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Error when substituting a backslash in a string


Hi,

Why can't I substitute a single backslash in a string?

a = "\\6"
p a     # => "\\6"
puts a  # => \6
p a.sub('\', '')

Expected: "\6"
Got:
j:4: unterminated string meets end of file
j:4: parse error, unexpected $, expecting ')'

If I change the replacement to 'c', I get a new error:

j:4: parse error, unexpected tIDENTIFIER, expecting ')'
puts a.sub('\', 'c')
                  ^
j:4: unterminated string meets end of file

Both substitution work fine when the pattern is a regular character.
The substitution also works if num('\') is a multiple of 2, example:
a = '\\6'
p a     # => "\\6"
puts a  # => \6
p a.sub('\\', '')

Expected: "6"
Got: "6"

Thanks for your time.

On 6/6/07, Federico Zagarzaz <fzagarz@gmail.com> wrote:

> Hi,

> Why can't I substitute a single backslash in a string?

> a = "\\6"
> p a     # => "\\6"
> puts a  # => \6
> p a.sub('\', '')

On that last line, your backslash is escaping the single quote and
causing parsing lossage.

How's about this:
p a.sub("\\", '')

Hope that helps,
-Harold

On Jun 6, 2:59 pm, "Federico Zagarzaz" <fzagarz@gmail.com> wrote:

> Why can't I substitute a single backslash in a string?
> a = "\\6"
> ...
> p a.sub('\', '')

Because you're essentially escaping a single quote in your String#sub
method call.  Double escape that too:

irb(main):001:0> a = "\\6"
=> "\\6"
irb(main):002:0> a.sub('\\', '')
=> "6"

Why is this?  Suppose I wanted to make a string with single quotes in
it:

irb(main):003:0> a = '\'hello\''
=> "'hello'"

Thanks for your answers, silly me, got confused :),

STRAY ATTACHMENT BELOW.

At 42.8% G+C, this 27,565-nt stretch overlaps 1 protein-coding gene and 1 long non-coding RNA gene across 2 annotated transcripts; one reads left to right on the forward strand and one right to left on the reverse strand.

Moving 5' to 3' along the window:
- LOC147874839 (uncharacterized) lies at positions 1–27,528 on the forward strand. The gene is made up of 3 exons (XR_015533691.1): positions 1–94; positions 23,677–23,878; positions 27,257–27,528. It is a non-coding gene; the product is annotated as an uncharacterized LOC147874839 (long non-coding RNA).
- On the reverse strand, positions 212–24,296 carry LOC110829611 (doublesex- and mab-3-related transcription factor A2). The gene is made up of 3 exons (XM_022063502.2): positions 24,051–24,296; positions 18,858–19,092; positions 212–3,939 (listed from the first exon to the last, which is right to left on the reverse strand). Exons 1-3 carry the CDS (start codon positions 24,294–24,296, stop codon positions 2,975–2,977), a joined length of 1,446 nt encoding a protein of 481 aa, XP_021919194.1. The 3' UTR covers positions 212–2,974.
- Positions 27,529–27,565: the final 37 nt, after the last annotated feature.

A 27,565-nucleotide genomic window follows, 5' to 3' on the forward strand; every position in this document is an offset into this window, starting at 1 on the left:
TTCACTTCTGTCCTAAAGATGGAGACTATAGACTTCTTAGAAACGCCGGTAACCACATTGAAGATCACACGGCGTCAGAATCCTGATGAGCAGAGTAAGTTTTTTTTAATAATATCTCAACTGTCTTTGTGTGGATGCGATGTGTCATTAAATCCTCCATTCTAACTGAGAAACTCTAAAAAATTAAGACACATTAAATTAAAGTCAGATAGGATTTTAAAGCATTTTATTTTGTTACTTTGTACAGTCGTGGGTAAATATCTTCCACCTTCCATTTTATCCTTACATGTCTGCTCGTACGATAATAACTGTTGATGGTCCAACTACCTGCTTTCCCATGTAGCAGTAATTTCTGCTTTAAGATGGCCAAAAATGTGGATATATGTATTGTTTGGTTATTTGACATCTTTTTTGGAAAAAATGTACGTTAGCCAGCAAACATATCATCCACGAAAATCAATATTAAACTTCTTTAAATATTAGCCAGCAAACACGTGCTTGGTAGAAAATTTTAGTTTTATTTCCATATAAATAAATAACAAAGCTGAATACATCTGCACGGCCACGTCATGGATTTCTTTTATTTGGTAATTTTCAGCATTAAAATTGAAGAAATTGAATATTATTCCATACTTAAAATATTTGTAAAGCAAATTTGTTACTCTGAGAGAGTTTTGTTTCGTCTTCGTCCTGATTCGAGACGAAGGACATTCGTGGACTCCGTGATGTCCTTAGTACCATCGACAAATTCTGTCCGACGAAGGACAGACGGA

But, how does it work?, suppouse you want to convert "fede" to "f\4de"

1) puts 'fede'.sub('e', '\4')     # => fde
2) puts 'fede'.sub('e', '\\4')    # => fde
3) puts 'fede'.sub('e', '\\\4')   # => f\4de
4) puts 'fede'.sub('e', '\\\\4')  # => f\4de
5) puts 'fede'.sub('e', '\\\\\4') # => f\de
6) puts 'fede'.sub('e', '\\\\\\4') # => f\de
7) puts 'fede'.sub('e', '\\\\\\\4') # => f\\4de
.
I don't get it..

I was thinking that it might work by making two passes looking for and
converting backslashes, like this:
(7):
first pass      : (\\)(\\)(\\)(\4)
                        \   \   \   \4
second pass:   (\\)(\\)4
result           :     \\4

But I'm not 100% sure, do you know how it works?

Thanks again.

On 6/6/07, james.d.mast@gmail.com <james.d.mast@gmail.com> wrote:

>> p a.sub('\', '')

> On that last line, your backslash is escaping the single quote and
> causing parsing lossage.

so.. sometimes escaping happens within single quotes, and sometimes it
doesn't?

a = 'yo\n'  # doesn't escape

feels like this should escape:
p a.sub("\\", '')

and this shouldn't:
p a.sub('\\', '')

one more thing to remember I guess.. :-)

--
Posted via http://www.ruby-forum.com/.

On Jun 6, 4:27 pm, "Federico Zagarzaz" <fzagarz@gmail.com> wrote:

> 1) puts 'fede'.sub('e', '\4')     # => fde
> 2) puts 'fede'.sub('e', '\\4')    # => fde
> 3) puts 'fede'.sub('e', '\\\4')   # => f\4de
> 4) puts 'fede'.sub('e', '\\\\4')  # => f\4de
> 5) puts 'fede'.sub('e', '\\\\\4') # => f\de
> 6) puts 'fede'.sub('e', '\\\\\\4') # => f\de
> 7) puts 'fede'.sub('e', '\\\\\\\4') # => f\\4de

You have to be careful with using backslashes with a number for a
replacement string.  In a replacement string, \# (where # is a number)
indicates that you want to insert something that was matched in the
original string - the matched things are in parentheses and occur in
regular expressions.  For example:

irb(main):001:0> a = "Page 3 of 86"
=> "Page 3 of 86"
irb(main):002:0> a.sub(/^Page (\d+) of (\d+)$/, 'You are on page \1
out of a total of \2 pages')
=> "You are on page 3 out of a total of 86 pages"

The PickAxe has an excellent subject on this and goes over your
question with all sorts of backslash permutations.  I guarantee that
it will clarify things further for you:

http://www.rubycentral.com/book/tut_stdtypes.html
(see "Backslash Sequences in the Substitution" section)

Thanks for the link, it cleared my doubts.

On 6/7/07, james.d.mast@gmail.com <james.d.mast@gmail.com> wrote:

From:  http://www.rubycentral.com/book/tut_stdtypes.html

"Within single-quoted strings, two consecutive backslashes are replaced
by a single backslash, and a backslash followed by a single quote
becomes a single quote. Double-quoted strings support a boatload more
escape sequences."

easy enough :)

--
Posted via http://www.ruby-forum.com/.

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